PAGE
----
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Sibley, ND


Henry Hastings Sibley, born on this date in 1811, left his mark on the Northern Plains. After serving as Minnesota’s first governor, he participated in the US-Dakota Conflict of 1862 and led the punitive expedition against the Dakota the following year.

Since his death in 1891, Sibley has been memorialized in sites across the Northern Plains including Minnesota’s Sibley County, Bismarck’s General Sibley Park and a small village in Barnes County that recently made big news.

As late as 1954, Sibley, North Dakota was nothing more than treeless prairie on the edge of Lake Ashtabula, a popular fishing spot north of Valley City. But that was all about to change. While visiting relatives, Eddie and Edythe “Toots” Hagglund drove past the lake. Noticing several anglers nearby, Mrs. Hagglund announced, “This place could use a hamburger stand.” That simple statement got the ball rolling. In 1954 the Hagglunds purchased the property and constructed a lake cabin. Little by little they planted trees and started building, beginning with a dance hall and café; eventually adding a motel, campground and mobile home court.

Sibley’s name wasn’t officially added to the town until a few years later, when the proposed bar ran into trouble. In 1960, the local township board denied their request for a liquor license. Undeterred, the Hagglunds decided to incorporate the town. Then they could simply issue themselves a license. Meeting the requirement of 100 residents proved a bit tricky, but as Mrs. Hagglund later admitted, they counted a few cats and dogs and convinced some residents of nearby Luverne to sign the petition.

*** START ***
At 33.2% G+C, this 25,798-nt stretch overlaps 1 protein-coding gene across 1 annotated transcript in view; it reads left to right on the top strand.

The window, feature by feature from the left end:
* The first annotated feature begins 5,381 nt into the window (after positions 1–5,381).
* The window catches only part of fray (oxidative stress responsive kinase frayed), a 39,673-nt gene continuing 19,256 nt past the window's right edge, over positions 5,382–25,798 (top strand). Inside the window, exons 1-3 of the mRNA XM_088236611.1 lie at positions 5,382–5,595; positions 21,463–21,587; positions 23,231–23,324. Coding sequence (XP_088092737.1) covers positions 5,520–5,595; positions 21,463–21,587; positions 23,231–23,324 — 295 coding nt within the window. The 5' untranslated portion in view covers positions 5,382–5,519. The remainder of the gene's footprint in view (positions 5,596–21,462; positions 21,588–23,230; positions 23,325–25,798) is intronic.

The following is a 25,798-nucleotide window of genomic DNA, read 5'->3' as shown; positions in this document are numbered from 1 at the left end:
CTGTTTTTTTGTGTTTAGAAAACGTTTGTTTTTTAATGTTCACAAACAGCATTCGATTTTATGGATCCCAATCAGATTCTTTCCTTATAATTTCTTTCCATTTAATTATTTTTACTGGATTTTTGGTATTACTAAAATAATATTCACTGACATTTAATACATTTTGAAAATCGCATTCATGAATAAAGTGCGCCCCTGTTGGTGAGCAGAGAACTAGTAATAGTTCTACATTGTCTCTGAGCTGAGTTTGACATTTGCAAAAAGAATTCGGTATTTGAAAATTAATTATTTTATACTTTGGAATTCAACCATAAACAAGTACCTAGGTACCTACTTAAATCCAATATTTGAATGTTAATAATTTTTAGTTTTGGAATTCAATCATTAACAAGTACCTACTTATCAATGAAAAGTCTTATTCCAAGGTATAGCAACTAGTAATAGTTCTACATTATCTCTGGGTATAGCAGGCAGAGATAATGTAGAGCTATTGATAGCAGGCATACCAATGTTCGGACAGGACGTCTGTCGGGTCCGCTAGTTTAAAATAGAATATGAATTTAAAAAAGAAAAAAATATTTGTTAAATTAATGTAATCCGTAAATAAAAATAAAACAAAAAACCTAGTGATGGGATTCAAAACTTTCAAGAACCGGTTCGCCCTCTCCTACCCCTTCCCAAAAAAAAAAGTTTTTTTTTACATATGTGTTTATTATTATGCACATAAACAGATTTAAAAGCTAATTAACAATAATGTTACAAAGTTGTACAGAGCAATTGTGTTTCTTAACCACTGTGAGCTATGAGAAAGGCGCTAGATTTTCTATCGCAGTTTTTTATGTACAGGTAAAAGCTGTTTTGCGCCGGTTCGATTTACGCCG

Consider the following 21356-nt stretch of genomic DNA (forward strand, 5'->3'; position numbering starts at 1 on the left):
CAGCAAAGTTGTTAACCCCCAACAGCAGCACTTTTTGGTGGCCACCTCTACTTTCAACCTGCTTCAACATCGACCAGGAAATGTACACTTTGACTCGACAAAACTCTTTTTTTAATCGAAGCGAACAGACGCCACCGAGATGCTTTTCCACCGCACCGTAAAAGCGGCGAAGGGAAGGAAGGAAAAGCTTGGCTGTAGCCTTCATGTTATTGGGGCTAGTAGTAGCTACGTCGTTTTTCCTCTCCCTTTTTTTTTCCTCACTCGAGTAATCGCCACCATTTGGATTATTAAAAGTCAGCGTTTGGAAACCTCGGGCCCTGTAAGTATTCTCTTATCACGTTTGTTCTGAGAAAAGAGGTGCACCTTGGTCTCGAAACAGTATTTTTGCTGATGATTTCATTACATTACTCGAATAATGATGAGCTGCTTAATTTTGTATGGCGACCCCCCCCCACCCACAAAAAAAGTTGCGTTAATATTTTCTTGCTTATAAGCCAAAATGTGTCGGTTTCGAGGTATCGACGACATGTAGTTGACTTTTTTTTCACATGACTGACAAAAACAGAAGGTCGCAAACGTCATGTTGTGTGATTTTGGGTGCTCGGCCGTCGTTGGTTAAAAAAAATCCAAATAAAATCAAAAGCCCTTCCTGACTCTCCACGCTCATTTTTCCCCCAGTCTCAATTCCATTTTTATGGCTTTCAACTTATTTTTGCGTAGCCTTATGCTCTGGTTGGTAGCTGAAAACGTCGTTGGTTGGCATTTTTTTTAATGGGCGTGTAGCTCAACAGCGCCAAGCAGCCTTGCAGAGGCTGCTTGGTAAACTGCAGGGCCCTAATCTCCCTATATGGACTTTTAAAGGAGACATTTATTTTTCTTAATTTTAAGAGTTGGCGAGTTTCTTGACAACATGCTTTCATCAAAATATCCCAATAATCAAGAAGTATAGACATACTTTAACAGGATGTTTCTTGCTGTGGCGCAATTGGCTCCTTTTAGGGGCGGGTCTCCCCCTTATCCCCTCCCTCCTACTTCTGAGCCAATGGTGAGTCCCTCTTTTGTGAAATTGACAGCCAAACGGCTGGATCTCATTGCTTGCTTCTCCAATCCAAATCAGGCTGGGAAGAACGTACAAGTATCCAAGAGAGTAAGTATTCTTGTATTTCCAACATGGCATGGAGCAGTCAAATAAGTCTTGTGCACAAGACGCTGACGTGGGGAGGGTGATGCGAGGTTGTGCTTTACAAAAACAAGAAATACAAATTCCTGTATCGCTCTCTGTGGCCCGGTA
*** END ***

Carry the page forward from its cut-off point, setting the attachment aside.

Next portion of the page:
Now all it needed was a name. Some suggested the Hagglunds name it after themselves, but Eddie quickly vetoed the idea. Their former implement dealership in Sharon had carried their name, and that he said was enough. Instead, they turned to the history books, naming the community after the military general who passed through Dakota Territory a century earlier.

Because of the Hagglund’s work, Sibley was no longer just for fishing; it became a hot spot for social gatherings as kids poured in to dance, roller skate and feast on Mrs. Haggland’s smorgasbord of homemade French fries, pies and buns. Her baking drew in more than just kids. Although the town has never surpassed more than 50 residents, Hagglund prepared one Mother’s Day banquet that drew nearly 1,500 people!

After founding the community, the Hagglund’s leading role in Sibley’s story recently came to a close. Eddie had passed away a few years earlier, so at the age of 93 Edythe decided to sell off what she described as the “heart and soul of the town.” The auction in May of 2007 made national headlines as half a dozen buildings on two acres were sold off; all went to local buyers.

Today, General Sibley’s namesake may no longer be the social hot spot it once was, but that doesn’t seem to stop the nearly 200 people who still pour into town each summer weekend.

Written by Christina Sunwall


"Heart of N.D. Town Auctioned Off." KXnet.com (May 5, 2007 ) http://www.kxnet.com/t/bismarck-nd/120722.asp.

Schlegel, Jean. "Sibley Celebrates, Despite Rain " Valley City Times-Record (July 1, 2008) http://www.times-online.com/content/view/94759/60/.

Woman, 93, Selling Heart of Small North Dakota Town. Foxnews.com (May 2, 2007) http://www.foxnews.com/story/0,2933,269735,00.html.